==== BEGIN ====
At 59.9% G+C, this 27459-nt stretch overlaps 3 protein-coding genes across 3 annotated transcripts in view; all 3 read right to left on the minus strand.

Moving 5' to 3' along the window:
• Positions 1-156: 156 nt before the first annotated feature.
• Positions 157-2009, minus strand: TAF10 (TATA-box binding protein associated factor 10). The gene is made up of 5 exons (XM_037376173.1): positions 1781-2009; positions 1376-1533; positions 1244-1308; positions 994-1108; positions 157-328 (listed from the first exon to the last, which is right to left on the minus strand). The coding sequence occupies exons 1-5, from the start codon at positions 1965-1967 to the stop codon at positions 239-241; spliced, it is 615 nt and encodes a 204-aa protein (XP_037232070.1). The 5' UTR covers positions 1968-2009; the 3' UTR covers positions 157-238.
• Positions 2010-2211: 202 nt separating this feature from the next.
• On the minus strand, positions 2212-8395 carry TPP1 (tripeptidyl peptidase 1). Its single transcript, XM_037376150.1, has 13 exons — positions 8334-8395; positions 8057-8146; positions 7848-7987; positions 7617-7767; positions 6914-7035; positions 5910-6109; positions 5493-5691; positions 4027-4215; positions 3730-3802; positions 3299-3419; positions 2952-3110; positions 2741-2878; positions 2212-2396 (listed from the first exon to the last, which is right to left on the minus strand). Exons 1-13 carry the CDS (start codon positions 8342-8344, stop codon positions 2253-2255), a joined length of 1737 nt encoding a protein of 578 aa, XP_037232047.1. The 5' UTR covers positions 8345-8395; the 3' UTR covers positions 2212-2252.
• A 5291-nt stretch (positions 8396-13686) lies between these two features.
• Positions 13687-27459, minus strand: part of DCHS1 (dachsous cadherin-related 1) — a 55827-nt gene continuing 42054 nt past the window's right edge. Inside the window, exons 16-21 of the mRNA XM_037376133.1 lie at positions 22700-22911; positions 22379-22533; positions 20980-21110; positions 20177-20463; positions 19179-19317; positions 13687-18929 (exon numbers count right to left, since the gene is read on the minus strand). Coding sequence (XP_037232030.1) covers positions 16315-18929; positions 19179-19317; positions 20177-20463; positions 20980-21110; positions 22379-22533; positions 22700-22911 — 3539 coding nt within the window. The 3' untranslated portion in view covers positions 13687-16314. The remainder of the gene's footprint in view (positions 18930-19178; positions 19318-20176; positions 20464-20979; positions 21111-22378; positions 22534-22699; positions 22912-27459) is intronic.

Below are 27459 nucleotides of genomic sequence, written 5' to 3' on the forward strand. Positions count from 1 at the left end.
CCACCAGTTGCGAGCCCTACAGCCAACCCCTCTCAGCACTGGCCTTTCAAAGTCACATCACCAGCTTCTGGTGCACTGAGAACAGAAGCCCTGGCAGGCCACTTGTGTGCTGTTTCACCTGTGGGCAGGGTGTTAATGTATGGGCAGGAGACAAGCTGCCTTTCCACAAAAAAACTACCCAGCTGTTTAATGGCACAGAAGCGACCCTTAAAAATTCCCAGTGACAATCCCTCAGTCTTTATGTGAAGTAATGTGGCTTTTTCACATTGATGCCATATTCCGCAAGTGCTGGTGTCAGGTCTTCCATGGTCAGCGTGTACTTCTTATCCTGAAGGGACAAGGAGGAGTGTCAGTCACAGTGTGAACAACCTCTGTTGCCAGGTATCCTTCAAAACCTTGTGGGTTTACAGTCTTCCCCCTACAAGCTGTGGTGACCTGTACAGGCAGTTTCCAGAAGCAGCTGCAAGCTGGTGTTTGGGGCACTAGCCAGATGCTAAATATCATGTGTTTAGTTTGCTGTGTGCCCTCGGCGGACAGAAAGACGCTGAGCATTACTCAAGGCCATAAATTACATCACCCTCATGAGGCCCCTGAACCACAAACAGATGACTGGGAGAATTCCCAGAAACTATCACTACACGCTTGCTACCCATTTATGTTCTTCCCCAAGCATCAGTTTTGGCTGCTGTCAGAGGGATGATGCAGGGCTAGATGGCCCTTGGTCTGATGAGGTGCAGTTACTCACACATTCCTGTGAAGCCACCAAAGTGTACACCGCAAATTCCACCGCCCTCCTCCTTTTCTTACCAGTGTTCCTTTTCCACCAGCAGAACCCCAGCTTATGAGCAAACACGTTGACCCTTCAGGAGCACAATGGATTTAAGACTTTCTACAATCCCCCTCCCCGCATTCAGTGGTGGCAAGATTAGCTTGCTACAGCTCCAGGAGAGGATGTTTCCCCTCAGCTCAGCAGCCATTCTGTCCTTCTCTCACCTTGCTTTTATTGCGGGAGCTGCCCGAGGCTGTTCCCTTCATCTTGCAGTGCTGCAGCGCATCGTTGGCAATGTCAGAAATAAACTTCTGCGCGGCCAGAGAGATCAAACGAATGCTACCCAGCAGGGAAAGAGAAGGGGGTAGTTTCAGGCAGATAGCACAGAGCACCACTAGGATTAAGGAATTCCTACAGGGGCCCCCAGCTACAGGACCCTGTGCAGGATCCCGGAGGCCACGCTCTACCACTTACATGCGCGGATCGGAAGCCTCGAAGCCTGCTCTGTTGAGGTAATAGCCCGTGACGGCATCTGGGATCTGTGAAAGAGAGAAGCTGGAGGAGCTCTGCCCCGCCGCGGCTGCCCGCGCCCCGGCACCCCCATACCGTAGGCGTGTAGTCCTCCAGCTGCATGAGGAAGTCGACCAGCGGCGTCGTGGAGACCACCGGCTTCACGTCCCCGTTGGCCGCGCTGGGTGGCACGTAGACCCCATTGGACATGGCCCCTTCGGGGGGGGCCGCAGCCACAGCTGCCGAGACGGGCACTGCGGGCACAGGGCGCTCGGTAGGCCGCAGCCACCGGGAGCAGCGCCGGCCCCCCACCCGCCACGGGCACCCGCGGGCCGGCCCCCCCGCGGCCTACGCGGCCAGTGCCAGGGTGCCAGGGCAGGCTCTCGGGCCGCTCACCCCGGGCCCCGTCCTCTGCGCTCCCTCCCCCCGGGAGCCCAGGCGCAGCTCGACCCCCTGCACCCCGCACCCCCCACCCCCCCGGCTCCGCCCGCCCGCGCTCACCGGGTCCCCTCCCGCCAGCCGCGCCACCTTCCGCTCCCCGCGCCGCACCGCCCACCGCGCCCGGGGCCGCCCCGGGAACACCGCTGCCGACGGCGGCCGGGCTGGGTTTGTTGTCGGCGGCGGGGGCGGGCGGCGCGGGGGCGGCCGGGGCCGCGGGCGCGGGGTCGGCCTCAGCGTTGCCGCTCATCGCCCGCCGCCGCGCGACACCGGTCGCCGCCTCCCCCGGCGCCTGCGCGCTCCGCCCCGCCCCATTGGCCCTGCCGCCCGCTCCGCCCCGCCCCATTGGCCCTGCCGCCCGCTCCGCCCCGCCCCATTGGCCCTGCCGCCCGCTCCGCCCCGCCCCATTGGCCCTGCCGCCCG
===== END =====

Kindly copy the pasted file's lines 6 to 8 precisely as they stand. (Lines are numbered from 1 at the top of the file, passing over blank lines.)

• On the minus strand, positions 2212-8395 carry TPP1 (tripeptidyl peptidase 1). Its single transcript, XM_037376150.1, has 13 exons — positions 8334-8395; positions 8057-8146; positions 7848-7987; positions 7617-7767; positions 6914-7035; positions 5910-6109; positions 5493-5691; positions 4027-4215; positions 3730-3802; positions 3299-3419; positions 2952-3110; positions 2741-2878; positions 2212-2396 (listed from the first exon to the last, which is right to left on the minus strand). Exons 1-13 carry the CDS (start codon positions 8342-8344, stop codon positions 2253-2255), a joined length of 1737 nt encoding a protein of 578 aa, XP_037232047.1. The 5' UTR covers positions 8345-8395; the 3' UTR covers positions 2212-2252.
• A 5291-nt stretch (positions 8396-13686) lies between these two features.
• Positions 13687-27459, minus strand: part of DCHS1 (dachsous cadherin-related 1) — a 55827-nt gene continuing 42054 nt past the window's right edge. Inside the window, exons 16-21 of the mRNA XM_037376133.1 lie at positions 22700-22911; positions 22379-22533; positions 20980-21110; positions 20177-20463; positions 19179-19317; positions 13687-18929 (exon numbers count right to left, since the gene is read on the minus strand). Coding sequence (XP_037232030.1) covers positions 16315-18929; positions 19179-19317; positions 20177-20463; positions 20980-21110; positions 22379-22533; positions 22700-22911 — 3539 coding nt within the window. The 3' untranslated portion in view covers positions 13687-16314. The remainder of the gene's footprint in view (positions 18930-19178; positions 19318-20176; positions 20464-20979; positions 21111-22378; positions 22534-22699; positions 22912-27459) is intronic.